Crete: An ancient trade

In the bucolic backcountry of Europe's southernmost island, a pioneering Greek couple perfect an ancient heritage.

By Daniel Allen
Published 22 Mar 2016, 08:00 GMT, Updated 7 Jul 2021, 12:05 BST
Athos Workshop.

Athos Workshop.

Photograph by Daniel Allen

I'm going to be late for soap-making class. I blame my rental car's erratic satnav, or possibly my horrible spelling of Cretan place names. Having counted on the presence of an olive grove or two to guide me to the village of Angeliana (also known as Aggeliana), my navigational problems are compounded by one small fact. The interior of Crete is all olive groves.

Eventually my Volkswagen Polo pulls up outside the Athos Workshop with an impressive screech of brakes. Save for two elderly men in black breeches, shirts and boots, who sit contemplating a half-empty bottle of raki, the entire street of whitewashed houses is deserted. December may be olive harvest time on Crete, but Angeliana is not exactly a hive of industry.

Inside the workshop — which turns out to be a beautifully converted stone farm building — Manolis and Paraskevi Plevrakis nevertheless look to have had a busy morning, with packaged orders of soap and other cosmetics lined up against one wall. With their curly locks, tanned complexions and ready smiles, the young Greek couple are a picture of health and high spirits.

Manolis shakes my hand, dismisses my tardiness with a wave, hands me a hairnet, and invites me to join him in the 'kitchen'.

Soap is something we use every day, but how many of us actually think about how it's made? In Fight Club, Edward Norton and Brad Pitt kickstart their unorthodox bout of soap-making by raiding a liposuction clinic. Thankfully on Crete, extra virgin olive oil takes the place of unwanted human fat in the saponification process.

"Essentially there are two ways to make soap," explains Manolis, breaking out pots, weighing scales and a giant electric blender. "You mix an oil or fat with a strong alkali, with or without much heat. Here at the Athos Workshop we use the cold process, which gives a high glycerin content bar with excellent moisturising properties."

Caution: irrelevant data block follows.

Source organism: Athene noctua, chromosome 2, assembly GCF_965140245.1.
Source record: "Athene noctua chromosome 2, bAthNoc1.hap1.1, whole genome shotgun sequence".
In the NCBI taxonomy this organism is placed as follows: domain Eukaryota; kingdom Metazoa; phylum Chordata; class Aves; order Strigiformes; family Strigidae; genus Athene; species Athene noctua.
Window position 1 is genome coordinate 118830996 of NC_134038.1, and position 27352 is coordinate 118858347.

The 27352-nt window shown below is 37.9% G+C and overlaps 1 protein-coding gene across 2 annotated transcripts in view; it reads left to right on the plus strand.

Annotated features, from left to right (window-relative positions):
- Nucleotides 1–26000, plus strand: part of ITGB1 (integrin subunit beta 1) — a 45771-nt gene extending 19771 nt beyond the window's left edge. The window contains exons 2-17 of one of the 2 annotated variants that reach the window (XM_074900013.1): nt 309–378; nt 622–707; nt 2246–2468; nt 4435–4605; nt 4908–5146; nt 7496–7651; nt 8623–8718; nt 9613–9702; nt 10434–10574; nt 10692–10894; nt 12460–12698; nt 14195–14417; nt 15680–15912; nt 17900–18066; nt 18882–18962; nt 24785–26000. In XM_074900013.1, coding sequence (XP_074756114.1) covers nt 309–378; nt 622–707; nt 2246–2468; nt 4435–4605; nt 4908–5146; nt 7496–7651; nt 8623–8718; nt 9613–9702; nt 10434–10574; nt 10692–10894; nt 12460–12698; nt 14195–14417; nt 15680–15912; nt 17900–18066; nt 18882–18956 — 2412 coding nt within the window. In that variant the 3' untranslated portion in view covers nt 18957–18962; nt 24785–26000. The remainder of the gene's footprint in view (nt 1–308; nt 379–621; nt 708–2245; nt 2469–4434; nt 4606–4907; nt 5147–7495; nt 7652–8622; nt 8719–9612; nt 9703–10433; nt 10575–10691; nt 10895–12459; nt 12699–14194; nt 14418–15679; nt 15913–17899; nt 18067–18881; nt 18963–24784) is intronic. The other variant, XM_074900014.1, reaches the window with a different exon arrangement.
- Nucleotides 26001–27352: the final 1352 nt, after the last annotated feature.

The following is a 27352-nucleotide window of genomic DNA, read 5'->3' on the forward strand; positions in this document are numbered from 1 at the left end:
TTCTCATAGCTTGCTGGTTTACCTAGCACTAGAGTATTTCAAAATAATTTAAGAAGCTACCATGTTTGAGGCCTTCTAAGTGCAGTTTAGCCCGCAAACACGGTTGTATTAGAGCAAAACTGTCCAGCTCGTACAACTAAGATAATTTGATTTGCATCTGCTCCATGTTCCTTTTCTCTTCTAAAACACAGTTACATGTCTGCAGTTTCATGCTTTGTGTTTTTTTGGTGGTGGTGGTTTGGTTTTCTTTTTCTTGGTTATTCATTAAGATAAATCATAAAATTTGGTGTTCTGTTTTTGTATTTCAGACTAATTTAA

The process of olive oil soap making has a centuries-old history on Crete.

"There's hardly anyone on Crete who doesn't own at least a few olive trees," says Manolis. "In the past, almost every grandmother on the island would make olive oil soap for their family. But then mass-produced bars came along and people lost the habit."

The Plevrakises, who relocated to Crete from Athens in 2007, are now part of a burgeoning, grassroots soap-making industry. The emphasis today is on quality over quantity, with boutique operations dotted across the island.

With the olive oil and sodium hydroxide suitably blended, Manolis pours the mustard-yellow mixture into a glass container to solidify for 24 hours. Luckily for me, there's also a batch of soap from yesterday waiting to be cut and stamped.

"The first time we made soap it was just for our friends," explains Manolis, as he pulls out a hardened yellow block. "People loved them so much, we decided to go into full-time production. It feels good to reconnect with Cretan heritage."

These days, the Plevrakises' hand-made organic soaps, extracts and creams — all of which incorporate the finest local olive oil, herbs and essential oils — are a big hit with Crete's legions of overseas visitors. Through an online shop they are also exported to a growing number of countries around the world.

Using an ingenious device resembling a massive wire cheese slicer, I soon have an array of perfectly sized bars lined up. In a perfect division of labour, Manolis handles the stamping, imprinting each block of soapy Cretan goodness with the Athos logo.

"In the Cretan dialect, 'athos'means blossom," explains Manolis. "We wanted our business to symbolise new growth and natural purity. Plus the name is short enough to fit on each bar."


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